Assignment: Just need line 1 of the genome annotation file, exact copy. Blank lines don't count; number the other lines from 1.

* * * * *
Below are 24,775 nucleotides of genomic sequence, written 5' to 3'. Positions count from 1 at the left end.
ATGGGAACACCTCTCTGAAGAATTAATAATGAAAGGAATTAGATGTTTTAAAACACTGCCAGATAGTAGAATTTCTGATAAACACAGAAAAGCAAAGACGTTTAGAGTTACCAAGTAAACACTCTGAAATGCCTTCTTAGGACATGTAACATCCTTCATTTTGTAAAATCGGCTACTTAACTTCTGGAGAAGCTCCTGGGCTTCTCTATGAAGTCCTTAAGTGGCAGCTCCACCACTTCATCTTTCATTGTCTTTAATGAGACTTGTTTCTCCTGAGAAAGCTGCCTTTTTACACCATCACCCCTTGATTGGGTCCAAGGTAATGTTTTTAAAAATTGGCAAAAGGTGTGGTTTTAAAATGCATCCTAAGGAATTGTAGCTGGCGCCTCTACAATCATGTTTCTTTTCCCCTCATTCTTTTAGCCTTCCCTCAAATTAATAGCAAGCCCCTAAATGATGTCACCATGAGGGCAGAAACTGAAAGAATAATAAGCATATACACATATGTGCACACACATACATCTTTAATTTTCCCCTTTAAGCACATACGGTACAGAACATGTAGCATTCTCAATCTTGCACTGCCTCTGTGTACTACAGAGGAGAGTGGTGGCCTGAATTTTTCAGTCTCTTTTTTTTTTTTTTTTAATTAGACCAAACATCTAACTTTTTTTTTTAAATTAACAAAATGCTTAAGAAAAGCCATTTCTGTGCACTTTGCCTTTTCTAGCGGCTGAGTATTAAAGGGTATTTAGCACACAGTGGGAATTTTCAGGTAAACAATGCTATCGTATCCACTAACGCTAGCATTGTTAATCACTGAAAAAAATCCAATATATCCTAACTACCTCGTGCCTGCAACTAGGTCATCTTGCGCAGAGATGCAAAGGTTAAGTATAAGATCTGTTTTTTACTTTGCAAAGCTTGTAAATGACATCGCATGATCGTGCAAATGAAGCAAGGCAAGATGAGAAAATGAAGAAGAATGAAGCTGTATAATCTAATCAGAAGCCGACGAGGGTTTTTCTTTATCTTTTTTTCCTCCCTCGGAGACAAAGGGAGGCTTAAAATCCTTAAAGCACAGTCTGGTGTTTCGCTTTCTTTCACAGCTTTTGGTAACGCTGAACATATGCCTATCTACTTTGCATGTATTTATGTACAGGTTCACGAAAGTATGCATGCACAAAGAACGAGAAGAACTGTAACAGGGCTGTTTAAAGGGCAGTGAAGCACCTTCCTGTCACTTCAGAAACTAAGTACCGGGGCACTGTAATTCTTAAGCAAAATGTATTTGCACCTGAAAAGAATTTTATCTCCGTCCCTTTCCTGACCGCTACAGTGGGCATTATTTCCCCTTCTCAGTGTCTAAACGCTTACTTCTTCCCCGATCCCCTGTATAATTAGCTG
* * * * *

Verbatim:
Below are 24,775 nucleotides of genomic sequence, written 5' to 3'. Positions count from 1 at the left end.